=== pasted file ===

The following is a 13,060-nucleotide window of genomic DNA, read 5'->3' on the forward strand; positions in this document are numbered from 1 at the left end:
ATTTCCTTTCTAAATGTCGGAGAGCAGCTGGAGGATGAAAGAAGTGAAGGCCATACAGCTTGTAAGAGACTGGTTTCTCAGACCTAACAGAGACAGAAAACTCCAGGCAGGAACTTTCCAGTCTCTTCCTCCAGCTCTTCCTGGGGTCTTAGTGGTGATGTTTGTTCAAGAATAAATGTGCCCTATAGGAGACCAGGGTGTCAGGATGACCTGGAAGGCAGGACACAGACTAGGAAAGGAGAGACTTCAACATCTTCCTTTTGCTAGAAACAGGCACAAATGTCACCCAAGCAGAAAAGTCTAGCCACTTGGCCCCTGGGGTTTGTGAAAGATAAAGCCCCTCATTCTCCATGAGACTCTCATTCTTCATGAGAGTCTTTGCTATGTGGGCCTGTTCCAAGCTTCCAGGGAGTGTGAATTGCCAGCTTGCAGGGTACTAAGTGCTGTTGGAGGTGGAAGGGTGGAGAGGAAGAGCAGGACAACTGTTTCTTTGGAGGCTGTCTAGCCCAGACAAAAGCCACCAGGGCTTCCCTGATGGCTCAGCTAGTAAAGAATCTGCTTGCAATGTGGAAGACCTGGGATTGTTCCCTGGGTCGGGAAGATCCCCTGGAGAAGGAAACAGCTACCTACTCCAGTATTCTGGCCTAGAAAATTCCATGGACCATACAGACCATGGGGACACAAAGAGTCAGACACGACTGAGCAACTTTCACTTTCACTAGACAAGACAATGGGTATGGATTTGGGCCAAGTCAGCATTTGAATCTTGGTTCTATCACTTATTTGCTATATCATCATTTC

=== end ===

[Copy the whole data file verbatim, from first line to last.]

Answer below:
The following is a 13,060-nucleotide window of genomic DNA, read 5'->3' on the forward strand; positions in this document are numbered from 1 at the left end:
ATTTCCTTTCTAAATGTCGGAGAGCAGCTGGAGGATGAAAGAAGTGAAGGCCATACAGCTTGTAAGAGACTGGTTTCTCAGACCTAACAGAGACAGAAAACTCCAGGCAGGAACTTTCCAGTCTCTTCCTCCAGCTCTTCCTGGGGTCTTAGTGGTGATGTTTGTTCAAGAATAAATGTGCCCTATAGGAGACCAGGGTGTCAGGATGACCTGGAAGGCAGGACACAGACTAGGAAAGGAGAGACTTCAACATCTTCCTTTTGCTAGAAACAGGCACAAATGTCACCCAAGCAGAAAAGTCTAGCCACTTGGCCCCTGGGGTTTGTGAAAGATAAAGCCCCTCATTCTCCATGAGACTCTCATTCTTCATGAGAGTCTTTGCTATGTGGGCCTGTTCCAAGCTTCCAGGGAGTGTGAATTGCCAGCTTGCAGGGTACTAAGTGCTGTTGGAGGTGGAAGGGTGGAGAGGAAGAGCAGGACAACTGTTTCTTTGGAGGCTGTCTAGCCCAGACAAAAGCCACCAGGGCTTCCCTGATGGCTCAGCTAGTAAAGAATCTGCTTGCAATGTGGAAGACCTGGGATTGTTCCCTGGGTCGGGAAGATCCCCTGGAGAAGGAAACAGCTACCTACTCCAGTATTCTGGCCTAGAAAATTCCATGGACCATACAGACCATGGGGACACAAAGAGTCAGACACGACTGAGCAACTTTCACTTTCACTAGACAAGACAATGGGTATGGATTTGGGCCAAGTCAGCATTTGAATCTTGGTTCTATCACTTATTTGCTATATCATCATTTC